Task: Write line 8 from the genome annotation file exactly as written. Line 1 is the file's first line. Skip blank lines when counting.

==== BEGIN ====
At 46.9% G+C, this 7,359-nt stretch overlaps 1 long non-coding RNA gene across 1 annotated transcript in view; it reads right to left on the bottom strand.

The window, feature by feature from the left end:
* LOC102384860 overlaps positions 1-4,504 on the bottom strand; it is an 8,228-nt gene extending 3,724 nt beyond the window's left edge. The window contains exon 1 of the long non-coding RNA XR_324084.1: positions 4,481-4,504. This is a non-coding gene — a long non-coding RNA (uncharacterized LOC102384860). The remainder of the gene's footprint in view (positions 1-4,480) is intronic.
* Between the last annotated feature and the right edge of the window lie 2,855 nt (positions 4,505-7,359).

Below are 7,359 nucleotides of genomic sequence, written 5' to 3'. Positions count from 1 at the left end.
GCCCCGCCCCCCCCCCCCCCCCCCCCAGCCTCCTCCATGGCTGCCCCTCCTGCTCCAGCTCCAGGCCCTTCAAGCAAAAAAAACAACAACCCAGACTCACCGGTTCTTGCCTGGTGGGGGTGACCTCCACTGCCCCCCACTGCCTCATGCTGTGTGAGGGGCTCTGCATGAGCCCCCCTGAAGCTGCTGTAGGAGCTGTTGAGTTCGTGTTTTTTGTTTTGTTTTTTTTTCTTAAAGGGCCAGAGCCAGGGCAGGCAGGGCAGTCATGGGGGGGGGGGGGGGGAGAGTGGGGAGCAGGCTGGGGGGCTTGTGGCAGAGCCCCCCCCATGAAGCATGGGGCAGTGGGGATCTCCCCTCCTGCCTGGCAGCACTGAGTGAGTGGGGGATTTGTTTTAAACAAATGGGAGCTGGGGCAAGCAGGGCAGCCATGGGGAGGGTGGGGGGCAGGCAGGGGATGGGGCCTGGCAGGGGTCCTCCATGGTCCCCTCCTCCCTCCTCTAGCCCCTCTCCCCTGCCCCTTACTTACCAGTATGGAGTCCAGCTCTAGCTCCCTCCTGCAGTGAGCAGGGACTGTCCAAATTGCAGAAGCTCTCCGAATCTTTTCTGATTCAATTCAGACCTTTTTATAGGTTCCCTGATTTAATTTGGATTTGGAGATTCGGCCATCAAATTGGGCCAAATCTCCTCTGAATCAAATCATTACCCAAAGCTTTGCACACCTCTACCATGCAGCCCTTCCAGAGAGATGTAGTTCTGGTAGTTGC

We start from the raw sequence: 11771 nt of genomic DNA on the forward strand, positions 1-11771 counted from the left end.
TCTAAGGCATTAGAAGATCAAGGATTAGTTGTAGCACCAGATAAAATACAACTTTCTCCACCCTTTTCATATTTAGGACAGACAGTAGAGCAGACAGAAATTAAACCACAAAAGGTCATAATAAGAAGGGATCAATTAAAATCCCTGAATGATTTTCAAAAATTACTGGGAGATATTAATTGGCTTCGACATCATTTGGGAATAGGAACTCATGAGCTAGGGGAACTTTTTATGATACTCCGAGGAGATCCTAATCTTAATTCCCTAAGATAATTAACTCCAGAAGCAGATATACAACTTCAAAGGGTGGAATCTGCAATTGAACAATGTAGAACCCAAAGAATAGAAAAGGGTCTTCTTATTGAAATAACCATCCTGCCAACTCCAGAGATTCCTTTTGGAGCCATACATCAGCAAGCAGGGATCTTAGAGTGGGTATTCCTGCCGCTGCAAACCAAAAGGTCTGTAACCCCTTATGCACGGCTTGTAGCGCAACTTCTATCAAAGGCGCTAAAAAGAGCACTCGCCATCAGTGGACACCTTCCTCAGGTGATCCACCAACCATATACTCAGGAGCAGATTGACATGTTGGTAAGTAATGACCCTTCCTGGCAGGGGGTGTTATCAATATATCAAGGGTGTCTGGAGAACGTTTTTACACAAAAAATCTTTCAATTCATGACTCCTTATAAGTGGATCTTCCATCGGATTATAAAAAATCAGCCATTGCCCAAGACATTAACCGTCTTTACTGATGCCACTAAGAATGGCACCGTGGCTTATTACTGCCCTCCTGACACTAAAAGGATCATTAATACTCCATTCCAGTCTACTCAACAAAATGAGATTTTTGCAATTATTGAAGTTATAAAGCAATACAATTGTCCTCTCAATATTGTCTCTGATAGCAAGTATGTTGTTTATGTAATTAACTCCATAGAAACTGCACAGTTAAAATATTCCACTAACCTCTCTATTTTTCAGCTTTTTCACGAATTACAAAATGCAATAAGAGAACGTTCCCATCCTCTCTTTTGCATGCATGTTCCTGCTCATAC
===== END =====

TCTAAGGCATTAGAAGATCAAGGATTAGTTGTAGCACCAGATAAAATACAACTTTCTCCACCCTTTTCATATTTAGGACAGACAGTAGAGCAGACAGAAATTAAACCACAAAAGGTCATAATAAGAAGGGATCAATTAAAATCCCTGAATGATTTTCAAAAATTACTGGGAGATATTAATTGGCTTCGACATCATTTGGGAATAGGAACTCATGAGCTAGGGGAACTTTTTATGATACTCCGAGGAGATCCTAATCTTAATTCCCTAAGATAATTAACTCCAGAAGCAGATATACAACTTCAAAGGGTGGAATCTGCAATTGAACAATGTAGAACCCAAAGAATAGAAAAGGGTCTTCTTATTGAAATAACCATCCTGCCAACTCCAGAGATTCCTTTTGGAGCCATACATCAGCAAGCAGGGATCTTAGAGTGGGTATTCCTGCCGCTGCAAACCAAAAGGTCTGTAACCCCTTATGCACGGCTTGTAGCGCAACTTCTATCAAAGGCGCTAAAAAGAGCACTCGCCATCAGTGGACACCTTCCTCAGGTGATCCACCAACCATATACTCAGGAGCAGATTGACATGTTGGTAAGTAATGACCCTTCCTGGCAGGGGGTGTTATCAATATATCAAGGGTGTCTGGAGAACGTTTTTACACAAAAAATCTTTCAATTCATGACTCCTTATAAGTGGATCTTCCATCGGATTATAAAAAATCAGCCATTGCCCAAGACATTAACCGTCTTTACTGATGCCACTAAGAATGGCACCGTGGCTTATTACTGCCCTCCTGACACTAAAAGGATCATTAATACTCCATTCCAGTCTACTCAACAAAATGAGATTTTTGCAATTATTGAAGTTATAAAGCAATACAATTGTCCTCTCAATATTGTCTCTGATAGCAAGTATGTTGTTTATGTAATTAACTCCATAGAAACTGCACAGTTAAAATATTCCACTAACCTCTCTATTTTTCAGCTTTTTCACGAATTACAAAATGCAATAAGAGAACGTTCCCATCCTCTCTTTTGCATGCATGTTCCTGCTCATAC